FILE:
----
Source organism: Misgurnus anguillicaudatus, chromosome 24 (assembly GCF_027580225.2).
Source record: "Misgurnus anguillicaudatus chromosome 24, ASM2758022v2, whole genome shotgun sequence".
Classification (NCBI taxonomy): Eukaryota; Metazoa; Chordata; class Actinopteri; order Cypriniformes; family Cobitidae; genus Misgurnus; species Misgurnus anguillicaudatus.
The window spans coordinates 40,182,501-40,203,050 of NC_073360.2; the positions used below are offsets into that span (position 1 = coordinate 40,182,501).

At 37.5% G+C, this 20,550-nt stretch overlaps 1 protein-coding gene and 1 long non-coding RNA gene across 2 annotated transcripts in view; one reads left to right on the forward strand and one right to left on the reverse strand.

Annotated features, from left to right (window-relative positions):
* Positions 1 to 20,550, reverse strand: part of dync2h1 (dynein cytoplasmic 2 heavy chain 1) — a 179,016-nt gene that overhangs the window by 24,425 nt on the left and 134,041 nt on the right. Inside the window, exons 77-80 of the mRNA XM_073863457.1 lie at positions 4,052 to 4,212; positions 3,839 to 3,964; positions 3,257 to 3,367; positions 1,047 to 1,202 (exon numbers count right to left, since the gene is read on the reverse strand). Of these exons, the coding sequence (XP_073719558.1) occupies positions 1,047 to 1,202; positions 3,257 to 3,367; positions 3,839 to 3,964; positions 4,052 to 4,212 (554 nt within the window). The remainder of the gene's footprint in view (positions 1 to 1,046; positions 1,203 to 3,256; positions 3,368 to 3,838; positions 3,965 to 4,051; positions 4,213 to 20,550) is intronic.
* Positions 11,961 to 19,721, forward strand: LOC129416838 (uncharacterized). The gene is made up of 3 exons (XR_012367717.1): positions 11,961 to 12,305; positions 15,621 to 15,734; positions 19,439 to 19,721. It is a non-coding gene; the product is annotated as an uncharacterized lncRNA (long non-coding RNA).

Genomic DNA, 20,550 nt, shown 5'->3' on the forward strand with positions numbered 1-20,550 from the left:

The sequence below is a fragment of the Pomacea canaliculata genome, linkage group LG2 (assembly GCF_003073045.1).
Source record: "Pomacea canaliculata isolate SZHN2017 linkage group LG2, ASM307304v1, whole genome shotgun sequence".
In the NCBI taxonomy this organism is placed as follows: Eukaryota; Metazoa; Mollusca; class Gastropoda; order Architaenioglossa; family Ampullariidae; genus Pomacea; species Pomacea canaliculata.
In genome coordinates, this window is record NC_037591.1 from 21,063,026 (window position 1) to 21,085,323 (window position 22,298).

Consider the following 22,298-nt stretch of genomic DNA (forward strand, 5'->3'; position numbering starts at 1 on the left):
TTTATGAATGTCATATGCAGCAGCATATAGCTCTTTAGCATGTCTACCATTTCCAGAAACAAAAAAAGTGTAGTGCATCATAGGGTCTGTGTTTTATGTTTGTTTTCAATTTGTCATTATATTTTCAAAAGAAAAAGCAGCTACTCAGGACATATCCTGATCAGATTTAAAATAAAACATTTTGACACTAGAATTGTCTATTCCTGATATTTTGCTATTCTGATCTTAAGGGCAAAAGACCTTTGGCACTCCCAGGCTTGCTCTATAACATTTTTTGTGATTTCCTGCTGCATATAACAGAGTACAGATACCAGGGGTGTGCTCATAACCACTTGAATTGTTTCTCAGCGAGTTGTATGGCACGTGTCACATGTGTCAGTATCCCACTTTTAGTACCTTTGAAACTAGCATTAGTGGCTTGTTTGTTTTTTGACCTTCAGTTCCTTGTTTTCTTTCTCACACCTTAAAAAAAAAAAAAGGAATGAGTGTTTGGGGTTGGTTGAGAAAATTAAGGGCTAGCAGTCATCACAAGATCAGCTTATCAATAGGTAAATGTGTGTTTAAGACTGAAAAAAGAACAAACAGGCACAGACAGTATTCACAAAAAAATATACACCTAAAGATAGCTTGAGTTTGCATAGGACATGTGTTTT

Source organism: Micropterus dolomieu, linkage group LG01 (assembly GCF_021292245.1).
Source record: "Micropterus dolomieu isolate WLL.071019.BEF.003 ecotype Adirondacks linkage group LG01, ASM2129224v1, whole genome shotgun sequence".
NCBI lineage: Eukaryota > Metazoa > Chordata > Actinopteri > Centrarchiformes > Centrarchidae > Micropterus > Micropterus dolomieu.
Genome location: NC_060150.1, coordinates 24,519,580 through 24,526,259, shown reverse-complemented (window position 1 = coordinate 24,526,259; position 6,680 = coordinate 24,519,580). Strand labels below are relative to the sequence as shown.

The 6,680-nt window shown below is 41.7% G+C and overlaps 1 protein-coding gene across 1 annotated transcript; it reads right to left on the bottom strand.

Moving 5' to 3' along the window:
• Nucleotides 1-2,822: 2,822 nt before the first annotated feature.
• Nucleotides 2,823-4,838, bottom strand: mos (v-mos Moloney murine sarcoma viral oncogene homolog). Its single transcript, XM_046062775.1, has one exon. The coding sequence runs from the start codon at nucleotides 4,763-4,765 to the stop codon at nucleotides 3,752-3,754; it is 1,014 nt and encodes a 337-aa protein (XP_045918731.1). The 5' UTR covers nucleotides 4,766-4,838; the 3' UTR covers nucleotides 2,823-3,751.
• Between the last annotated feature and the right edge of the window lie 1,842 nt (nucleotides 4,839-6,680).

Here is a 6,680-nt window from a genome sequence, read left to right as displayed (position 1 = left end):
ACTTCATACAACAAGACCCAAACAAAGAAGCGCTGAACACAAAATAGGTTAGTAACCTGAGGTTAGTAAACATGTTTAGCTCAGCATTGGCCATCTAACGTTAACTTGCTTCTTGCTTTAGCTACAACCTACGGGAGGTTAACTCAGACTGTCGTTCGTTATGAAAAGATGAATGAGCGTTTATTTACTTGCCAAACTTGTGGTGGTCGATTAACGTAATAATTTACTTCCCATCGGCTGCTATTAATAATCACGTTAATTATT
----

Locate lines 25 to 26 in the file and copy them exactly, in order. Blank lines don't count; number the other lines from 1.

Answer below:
Here is a 6,680-nt window from a genome sequence, read left to right as displayed (position 1 = left end):
ACTTCATACAACAAGACCCAAACAAAGAAGCGCTGAACACAAAATAGGTTAGTAACCTGAGGTTAGTAAACATGTTTAGCTCAGCATTGGCCATCTAACGTTAACTTGCTTCTTGCTTTAGCTACAACCTACGGGAGGTTAACTCAGACTGTCGTTCGTTATGAAAAGATGAATGAGCGTTTATTTACTTGCCAAACTTGTGGTGGTCGATTAACGTAATAATTTACTTCCCATCGGCTGCTATTAATAATCACGTTAATTATT